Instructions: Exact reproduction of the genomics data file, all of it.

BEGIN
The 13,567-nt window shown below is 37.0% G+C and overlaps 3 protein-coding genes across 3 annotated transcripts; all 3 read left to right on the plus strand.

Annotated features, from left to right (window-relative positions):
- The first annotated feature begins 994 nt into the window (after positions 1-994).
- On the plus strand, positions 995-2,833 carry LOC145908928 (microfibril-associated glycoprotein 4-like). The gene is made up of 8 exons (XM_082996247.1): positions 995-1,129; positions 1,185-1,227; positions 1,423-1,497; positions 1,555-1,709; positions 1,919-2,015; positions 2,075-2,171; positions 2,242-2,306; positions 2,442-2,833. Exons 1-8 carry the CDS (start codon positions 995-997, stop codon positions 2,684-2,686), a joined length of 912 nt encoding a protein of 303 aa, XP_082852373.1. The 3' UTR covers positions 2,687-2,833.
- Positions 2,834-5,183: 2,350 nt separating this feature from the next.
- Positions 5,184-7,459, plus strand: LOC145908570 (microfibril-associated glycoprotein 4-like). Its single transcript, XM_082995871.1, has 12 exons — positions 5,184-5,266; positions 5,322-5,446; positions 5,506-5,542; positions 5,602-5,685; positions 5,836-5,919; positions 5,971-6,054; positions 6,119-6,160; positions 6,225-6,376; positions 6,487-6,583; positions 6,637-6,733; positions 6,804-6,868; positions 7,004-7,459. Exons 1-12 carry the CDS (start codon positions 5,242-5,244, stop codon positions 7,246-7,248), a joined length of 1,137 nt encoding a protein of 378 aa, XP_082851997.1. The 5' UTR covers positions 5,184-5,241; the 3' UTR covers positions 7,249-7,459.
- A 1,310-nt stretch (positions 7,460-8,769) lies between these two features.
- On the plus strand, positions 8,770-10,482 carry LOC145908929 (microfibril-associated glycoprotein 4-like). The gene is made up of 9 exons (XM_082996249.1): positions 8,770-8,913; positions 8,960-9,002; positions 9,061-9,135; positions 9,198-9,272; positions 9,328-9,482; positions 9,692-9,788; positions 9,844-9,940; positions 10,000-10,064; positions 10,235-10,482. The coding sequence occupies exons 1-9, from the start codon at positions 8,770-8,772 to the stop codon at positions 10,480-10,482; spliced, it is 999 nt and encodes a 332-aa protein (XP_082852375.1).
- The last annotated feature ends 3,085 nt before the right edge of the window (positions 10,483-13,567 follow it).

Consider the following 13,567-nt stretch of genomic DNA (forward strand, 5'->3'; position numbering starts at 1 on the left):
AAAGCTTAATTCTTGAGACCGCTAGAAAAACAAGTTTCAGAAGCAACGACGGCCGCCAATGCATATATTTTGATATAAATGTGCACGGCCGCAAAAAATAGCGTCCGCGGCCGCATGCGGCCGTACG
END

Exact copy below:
The 13,567-nt window shown below is 37.0% G+C and overlaps 3 protein-coding genes across 3 annotated transcripts; all 3 read left to right on the plus strand.

Annotated features, from left to right (window-relative positions):
- The first annotated feature begins 994 nt into the window (after positions 1-994).
- On the plus strand, positions 995-2,833 carry LOC145908928 (microfibril-associated glycoprotein 4-like). The gene is made up of 8 exons (XM_082996247.1): positions 995-1,129; positions 1,185-1,227; positions 1,423-1,497; positions 1,555-1,709; positions 1,919-2,015; positions 2,075-2,171; positions 2,242-2,306; positions 2,442-2,833. Exons 1-8 carry the CDS (start codon positions 995-997, stop codon positions 2,684-2,686), a joined length of 912 nt encoding a protein of 303 aa, XP_082852373.1. The 3' UTR covers positions 2,687-2,833.
- Positions 2,834-5,183: 2,350 nt separating this feature from the next.
- Positions 5,184-7,459, plus strand: LOC145908570 (microfibril-associated glycoprotein 4-like). Its single transcript, XM_082995871.1, has 12 exons — positions 5,184-5,266; positions 5,322-5,446; positions 5,506-5,542; positions 5,602-5,685; positions 5,836-5,919; positions 5,971-6,054; positions 6,119-6,160; positions 6,225-6,376; positions 6,487-6,583; positions 6,637-6,733; positions 6,804-6,868; positions 7,004-7,459. Exons 1-12 carry the CDS (start codon positions 5,242-5,244, stop codon positions 7,246-7,248), a joined length of 1,137 nt encoding a protein of 378 aa, XP_082851997.1. The 5' UTR covers positions 5,184-5,241; the 3' UTR covers positions 7,249-7,459.
- A 1,310-nt stretch (positions 7,460-8,769) lies between these two features.
- On the plus strand, positions 8,770-10,482 carry LOC145908929 (microfibril-associated glycoprotein 4-like). The gene is made up of 9 exons (XM_082996249.1): positions 8,770-8,913; positions 8,960-9,002; positions 9,061-9,135; positions 9,198-9,272; positions 9,328-9,482; positions 9,692-9,788; positions 9,844-9,940; positions 10,000-10,064; positions 10,235-10,482. The coding sequence occupies exons 1-9, from the start codon at positions 8,770-8,772 to the stop codon at positions 10,480-10,482; spliced, it is 999 nt and encodes a 332-aa protein (XP_082852375.1).
- The last annotated feature ends 3,085 nt before the right edge of the window (positions 10,483-13,567 follow it).

Consider the following 13,567-nt stretch of genomic DNA (forward strand, 5'->3'; position numbering starts at 1 on the left):
AAAGCTTAATTCTTGAGACCGCTAGAAAAACAAGTTTCAGAAGCAACGACGGCCGCCAATGCATATATTTTGATATAAATGTGCACGGCCGCAAAAAATAGCGTCCGCGGCCGCATGCGGCCGTACG